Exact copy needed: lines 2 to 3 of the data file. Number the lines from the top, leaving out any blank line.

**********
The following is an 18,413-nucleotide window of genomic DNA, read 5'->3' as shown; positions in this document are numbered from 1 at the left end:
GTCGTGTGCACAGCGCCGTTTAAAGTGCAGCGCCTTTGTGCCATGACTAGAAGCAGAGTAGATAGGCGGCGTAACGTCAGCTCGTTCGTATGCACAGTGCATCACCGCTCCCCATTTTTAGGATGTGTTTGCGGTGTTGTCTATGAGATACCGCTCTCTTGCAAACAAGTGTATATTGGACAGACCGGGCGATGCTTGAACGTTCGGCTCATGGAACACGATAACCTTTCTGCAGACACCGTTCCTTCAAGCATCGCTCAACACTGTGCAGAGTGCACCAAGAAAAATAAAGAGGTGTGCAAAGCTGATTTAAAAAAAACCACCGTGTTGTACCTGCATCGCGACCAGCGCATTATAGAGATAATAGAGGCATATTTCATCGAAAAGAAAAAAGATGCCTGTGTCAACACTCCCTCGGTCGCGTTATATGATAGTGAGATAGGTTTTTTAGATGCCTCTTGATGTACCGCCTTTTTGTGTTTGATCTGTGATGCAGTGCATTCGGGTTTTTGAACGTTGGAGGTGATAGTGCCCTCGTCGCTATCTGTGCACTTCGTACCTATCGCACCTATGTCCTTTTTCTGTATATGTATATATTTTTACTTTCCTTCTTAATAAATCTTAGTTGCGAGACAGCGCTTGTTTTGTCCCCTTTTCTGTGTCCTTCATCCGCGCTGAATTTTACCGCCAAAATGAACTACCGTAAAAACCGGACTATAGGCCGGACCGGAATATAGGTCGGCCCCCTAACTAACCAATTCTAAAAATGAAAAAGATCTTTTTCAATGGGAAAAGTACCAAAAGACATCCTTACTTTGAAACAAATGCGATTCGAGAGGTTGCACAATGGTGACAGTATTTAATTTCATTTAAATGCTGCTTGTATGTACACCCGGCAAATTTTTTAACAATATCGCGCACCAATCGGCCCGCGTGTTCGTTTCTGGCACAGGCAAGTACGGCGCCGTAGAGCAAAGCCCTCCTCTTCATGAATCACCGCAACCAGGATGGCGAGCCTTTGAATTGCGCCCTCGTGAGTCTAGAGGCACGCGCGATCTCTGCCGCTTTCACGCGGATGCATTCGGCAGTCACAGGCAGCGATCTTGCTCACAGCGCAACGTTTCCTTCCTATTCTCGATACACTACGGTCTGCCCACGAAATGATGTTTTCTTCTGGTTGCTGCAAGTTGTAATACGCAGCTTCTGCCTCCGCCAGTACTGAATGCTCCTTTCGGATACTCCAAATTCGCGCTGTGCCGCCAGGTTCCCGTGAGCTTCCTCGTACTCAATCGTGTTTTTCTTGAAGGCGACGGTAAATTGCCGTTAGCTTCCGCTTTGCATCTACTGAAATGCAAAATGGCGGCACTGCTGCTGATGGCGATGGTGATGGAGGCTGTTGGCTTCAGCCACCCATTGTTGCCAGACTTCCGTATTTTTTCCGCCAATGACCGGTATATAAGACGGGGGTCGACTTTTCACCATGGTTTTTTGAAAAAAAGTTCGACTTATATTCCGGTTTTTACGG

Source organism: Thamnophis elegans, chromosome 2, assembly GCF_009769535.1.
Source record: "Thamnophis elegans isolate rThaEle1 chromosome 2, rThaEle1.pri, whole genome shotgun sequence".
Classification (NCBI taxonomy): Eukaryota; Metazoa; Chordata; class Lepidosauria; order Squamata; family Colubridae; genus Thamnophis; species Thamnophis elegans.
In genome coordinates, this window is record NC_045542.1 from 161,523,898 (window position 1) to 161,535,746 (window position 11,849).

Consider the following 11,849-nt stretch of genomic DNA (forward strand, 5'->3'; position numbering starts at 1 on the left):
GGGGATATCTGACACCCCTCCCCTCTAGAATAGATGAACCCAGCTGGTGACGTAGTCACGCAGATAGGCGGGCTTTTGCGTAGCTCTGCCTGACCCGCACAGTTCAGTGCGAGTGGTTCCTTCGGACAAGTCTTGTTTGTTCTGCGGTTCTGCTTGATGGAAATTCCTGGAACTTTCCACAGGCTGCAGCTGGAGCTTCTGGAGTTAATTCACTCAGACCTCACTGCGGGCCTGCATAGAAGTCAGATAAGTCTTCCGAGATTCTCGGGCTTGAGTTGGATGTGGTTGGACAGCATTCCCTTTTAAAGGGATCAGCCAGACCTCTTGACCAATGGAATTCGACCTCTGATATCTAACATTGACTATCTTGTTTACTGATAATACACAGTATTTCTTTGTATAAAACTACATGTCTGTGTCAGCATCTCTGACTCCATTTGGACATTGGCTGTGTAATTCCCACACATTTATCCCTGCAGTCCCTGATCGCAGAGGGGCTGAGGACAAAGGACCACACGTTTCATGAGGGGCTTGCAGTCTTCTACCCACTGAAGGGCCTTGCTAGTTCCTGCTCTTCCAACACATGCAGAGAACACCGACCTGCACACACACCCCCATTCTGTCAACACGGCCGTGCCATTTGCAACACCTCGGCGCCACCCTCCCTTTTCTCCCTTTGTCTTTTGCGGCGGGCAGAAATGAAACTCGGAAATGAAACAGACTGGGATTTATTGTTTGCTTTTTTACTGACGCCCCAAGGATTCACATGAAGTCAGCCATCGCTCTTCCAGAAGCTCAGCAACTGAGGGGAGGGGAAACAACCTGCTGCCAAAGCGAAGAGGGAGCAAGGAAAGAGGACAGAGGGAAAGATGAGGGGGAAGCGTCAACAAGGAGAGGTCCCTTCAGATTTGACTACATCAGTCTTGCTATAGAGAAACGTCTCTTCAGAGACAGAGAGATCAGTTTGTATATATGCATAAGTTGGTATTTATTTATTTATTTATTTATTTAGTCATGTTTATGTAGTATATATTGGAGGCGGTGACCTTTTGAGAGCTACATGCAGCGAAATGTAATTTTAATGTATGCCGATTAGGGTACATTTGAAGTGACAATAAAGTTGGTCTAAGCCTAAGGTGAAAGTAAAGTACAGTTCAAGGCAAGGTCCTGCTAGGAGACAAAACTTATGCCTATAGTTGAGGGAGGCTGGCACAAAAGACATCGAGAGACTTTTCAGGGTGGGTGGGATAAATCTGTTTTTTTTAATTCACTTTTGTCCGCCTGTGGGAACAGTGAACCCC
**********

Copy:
GTCGTGTGCACAGCGCCGTTTAAAGTGCAGCGCCTTTGTGCCATGACTAGAAGCAGAGTAGATAGGCGGCGTAACGTCAGCTCGTTCGTATGCACAGTGCATCACCGCTCCCCATTTTTAGGATGTGTTTGCGGTGTTGTCTATGAGATACCGCTCTCTTGCAAACAAGTGTATATTGGACAGACCGGGCGATGCTTGAACGTTCGGCTCATGGAACACGATAACCTTTCTGCAGACACCGTTCCTTCAAGCATCGCTCAACACTGTGCAGAGTGCACCAAGAAAAATAAAGAGGTGTGCAAAGCTGATTTAAAAAAAACCACCGTGTTGTACCTGCATCGCGACCAGCGCATTATAGAGATAATAGAGGCATATTTCATCGAAAAGAAAAAAGATGCCTGTGTCAACACTCCCTCGGTCGCGTTATATGATAGTGAGATAGGTTTTTTAGATGCCTCTTGATGTACCGCCTTTTTGTGTTTGATCTGTGATGCAGTGCATTCGGGTTTTTGAACGTTGGAGGTGATAGTGCCCTCGTCGCTATCTGTGCACTTCGTACCTATCGCACCTATGTCCTTTTTCTGTATATGTATATATTTTTACTTTCCTTCTTAATAAATCTTAGTTGCGAGACAGCGCTTGTTTTGTCCCCTTTTCTGTGTCCTTCATCCGCGCTGAATTTTACCGCCAAAATGAACTACCGTAAAAACCGGACTATAGGCCGGACCGGAATATAGGTCGGCCCCCTAACTAACCAATTCTAAAAATGAAAAAGATCTTTTTCAATGGGAAAAGTACCAAAAGACATCCTTACTTTGAAACAAATGCGATTCGAGAGGTTGCACAATGGTGACAGTATTTAATTTCATTTAAATGCTGCTTGTATGTACACCCGGCAAATTTTTTAACAATATCGCGCACCAATCGGCCCGCGTGTTCGTTTCTGGCACAGGCAAGTACGGCGCCGTAGAGCAAAGCCCTCCTCTTCATGAATCACCGCAACCAGGATGGCGAGCCTTTGAATTGCGCCCTCGTGAGTCTAGAGGCACGCGCGATCTCTGCCGCTTTCACGCGGATGCATTCGGCAGTCACAGGCAGCGATCTTGCTCACAGCGCAACGTTTCCTTCCTATTCTCGATACACTACGGTCTGCCCACGAAATGATGTTTTCTTCTGGTTGCTGCAAGTTGTAATACGCAGCTTCTGCCTCCGCCAGTACTGAATGCTCCTTTCGGATACTCCAAATTCGCGCTGTGCCGCCAGGTTCCCGTGAGCTTCCTCGTACTCAATCGTGTTTTTCTTGAAGGCGACGGTAAATTGCCGTTAGCTTCCGCTTTGCATCTACTGAAATGCAAAATGGCGGCACTGCTGCTGATGGCGATGGTGATGGAGGCTGTTGGCTTCAGCCACCCATTGTTGCCAGACTTCCGTATTTTTTCCGCCAATGACCGGTATATAAGACGGGGGTCGACTTTTCACCATGGTTTTTTGAAAAAAAGTTCGACTTATATTCCGGTTTTTACGG

Source organism: Thamnophis elegans, chromosome 2, assembly GCF_009769535.1.